15  Reading Lewes’ work provided Spencer with the general background of philosophical thought  Von Baer’s principles allowed Spencer to organize his ideas on biological, psychological, and social evolution George Lewes & Karl Von Baer

16  Spencer wrote the first volume of the Principles of Biology in 1864 and wrote the second in 1867  He agreed with post-Newtonian views of science Universal laws exist that could explain the phenomena in the world  Proposed three propositions: 1. The law of persistence force 2. The indestructibility of matter 3. The continuity of motion Biology

17  Spencer acknowledged the role of environmental variables on social organization and agreed that the Super Organic (society) and the Organism (body) had six similarities: 1. Society and individuals grow 2. As size increases so does complexity 3. Progression in structure is accompanied by a differentiation in function 4. Parts of the whole are interdependent of one another 5. Every organism is a society 6. Some parts die, and some parts go on. Biology

18  Spencer did however, feel that there were some distinct differences between an organism and society: 1. The degree of connectedness 2. Communication 3. Differences in Consciousness Biology

19 Intellectual Influences  A lifelong friend of Spencer’s.  Introduced Spencer to many scientific facts.  Was also known as Darwin’s “bulldog,” his most vocal supporter and defender. Thomas Huxley

20 Intellectual Influences  Origin of Species in 1859 was welcomed warmly by Spencer.  Darwin’s theory of evolution offered Spencer a respected intellectual tool for justifying his laissez-faire beliefs.  Darwin’s theory of evolution and Spencer’s survival of the fittest concepts have become mistakenly interchangeable. Charles Darwin

21 Intellectual Influences  Spencer was not overly impressed with Comte.  Areas of agreement between Comte and Spencer: 1. Knowledge comes from positive methods 2. There are invariable laws in the universe that can be discovered and utilized 3. The different branches of knowledge form a rational whole. 4. Social phenomena form an interdependent whole 5. Both developed theories of evolution and progress 6. Spencer accepted Comte’s term of sociology for the science of superorganic bodies. 7. Spencer reluctantly gave credit to Comte for reintroducing the organismic analogy back into thought. Auguste Comte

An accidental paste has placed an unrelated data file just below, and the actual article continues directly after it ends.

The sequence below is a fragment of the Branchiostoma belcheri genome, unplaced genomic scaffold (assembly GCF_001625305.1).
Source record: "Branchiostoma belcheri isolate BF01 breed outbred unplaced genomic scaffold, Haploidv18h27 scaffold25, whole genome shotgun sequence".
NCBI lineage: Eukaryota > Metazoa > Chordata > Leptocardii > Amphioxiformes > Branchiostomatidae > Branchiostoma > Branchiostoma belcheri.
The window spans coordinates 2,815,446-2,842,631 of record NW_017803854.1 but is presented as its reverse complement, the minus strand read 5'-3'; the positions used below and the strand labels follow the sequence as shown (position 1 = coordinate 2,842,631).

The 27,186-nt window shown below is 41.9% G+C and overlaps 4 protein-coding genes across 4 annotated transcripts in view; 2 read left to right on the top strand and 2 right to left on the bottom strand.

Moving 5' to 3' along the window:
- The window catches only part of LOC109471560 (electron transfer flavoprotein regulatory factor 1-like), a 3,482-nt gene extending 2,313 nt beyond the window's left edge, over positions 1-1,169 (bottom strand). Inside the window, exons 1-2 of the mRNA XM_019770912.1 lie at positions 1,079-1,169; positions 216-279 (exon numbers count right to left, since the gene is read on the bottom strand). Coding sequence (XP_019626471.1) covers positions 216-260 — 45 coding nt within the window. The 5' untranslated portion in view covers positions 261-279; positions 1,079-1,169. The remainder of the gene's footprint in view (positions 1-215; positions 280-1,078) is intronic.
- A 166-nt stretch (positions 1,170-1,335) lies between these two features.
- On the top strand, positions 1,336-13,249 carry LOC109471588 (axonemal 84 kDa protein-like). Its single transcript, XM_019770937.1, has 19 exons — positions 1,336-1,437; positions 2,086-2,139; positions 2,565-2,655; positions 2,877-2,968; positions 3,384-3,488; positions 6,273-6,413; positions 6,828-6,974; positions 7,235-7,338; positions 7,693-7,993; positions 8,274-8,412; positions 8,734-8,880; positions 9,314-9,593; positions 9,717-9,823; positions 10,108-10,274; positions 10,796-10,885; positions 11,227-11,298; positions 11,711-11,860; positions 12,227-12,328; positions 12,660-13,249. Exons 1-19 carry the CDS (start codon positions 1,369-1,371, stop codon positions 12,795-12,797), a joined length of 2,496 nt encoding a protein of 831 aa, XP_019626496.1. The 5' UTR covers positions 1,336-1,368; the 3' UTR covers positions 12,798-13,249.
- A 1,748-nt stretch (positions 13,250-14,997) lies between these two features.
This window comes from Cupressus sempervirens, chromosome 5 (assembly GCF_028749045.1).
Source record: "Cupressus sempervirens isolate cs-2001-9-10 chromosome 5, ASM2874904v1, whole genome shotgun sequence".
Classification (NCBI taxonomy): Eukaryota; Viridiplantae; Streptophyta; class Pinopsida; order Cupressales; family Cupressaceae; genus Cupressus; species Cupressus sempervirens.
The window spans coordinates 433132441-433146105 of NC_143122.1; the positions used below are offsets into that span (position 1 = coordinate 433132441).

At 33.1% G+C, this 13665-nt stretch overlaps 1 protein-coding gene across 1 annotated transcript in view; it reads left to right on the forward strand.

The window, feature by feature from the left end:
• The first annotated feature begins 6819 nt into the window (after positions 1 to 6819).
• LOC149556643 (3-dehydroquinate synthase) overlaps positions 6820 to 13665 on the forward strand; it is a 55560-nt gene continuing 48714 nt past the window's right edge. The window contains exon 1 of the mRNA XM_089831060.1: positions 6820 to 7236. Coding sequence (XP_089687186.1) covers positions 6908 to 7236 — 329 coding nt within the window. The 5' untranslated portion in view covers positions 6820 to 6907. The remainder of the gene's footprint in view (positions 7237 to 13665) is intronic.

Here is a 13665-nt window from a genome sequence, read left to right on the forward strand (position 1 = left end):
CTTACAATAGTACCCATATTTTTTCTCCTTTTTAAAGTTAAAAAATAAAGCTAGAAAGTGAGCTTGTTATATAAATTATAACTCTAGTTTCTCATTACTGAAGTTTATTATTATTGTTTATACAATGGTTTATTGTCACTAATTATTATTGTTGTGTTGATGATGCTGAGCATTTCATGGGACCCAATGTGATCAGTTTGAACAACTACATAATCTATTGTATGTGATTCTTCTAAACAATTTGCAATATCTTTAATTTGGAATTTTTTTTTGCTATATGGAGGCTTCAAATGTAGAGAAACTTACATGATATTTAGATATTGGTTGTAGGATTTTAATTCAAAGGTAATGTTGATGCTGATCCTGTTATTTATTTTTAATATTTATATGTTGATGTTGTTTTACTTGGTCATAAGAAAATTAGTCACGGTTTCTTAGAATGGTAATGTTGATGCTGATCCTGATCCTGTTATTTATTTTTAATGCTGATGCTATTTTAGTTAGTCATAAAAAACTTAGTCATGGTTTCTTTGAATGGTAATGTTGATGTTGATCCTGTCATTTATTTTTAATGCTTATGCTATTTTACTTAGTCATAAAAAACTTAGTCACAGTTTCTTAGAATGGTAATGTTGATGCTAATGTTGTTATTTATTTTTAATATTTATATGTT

22 Intellectual Influences  Spencer disagreed with Comte on the following issues: 1. Societies passed through three distinct stages. 2. Causality is less important than the building of social theory. 3. Government can use the laws of sociology to reconstruct society 4. Sciences have developed in a particular order. 5. Psychology is merely a subdiscipline of biology. 6. Spencer especially disagreed with Comte’s sense of a positivist religion and sociologist-priests. 7. Concerning the emphasis of evolutionary thought; where Comte was focused on the evolution of ideas, Spencer was interested in structural (and functional) evolution. 8. Comte believed that individuals could be taught morality, largely through the positivist religion, but Spencer ridiculed the idea that morality could be taught by any means, let alone religion or the government.  In short, Spencer is an individualist, whereas Comte is a combination of liberal-individualist and conservative- collectivist Auguste Comte

23  DNA  Industrialization  Militant and industrial analysis still valid today  Survival of the fittest Social encounters  One should never be satisfied with simply surviving

24  Realism vs. Idealism  Idealism- Held that we cannot know the nature of reality in itself  Realism vs. Nominalism  Nominalism- Believes that abstract concepts are a social construction (i.e. society)

25  Idealism vs. Materialism  Materialism- In the biology of evolution  Idealism- In social evolution  Believes evolution is a social construct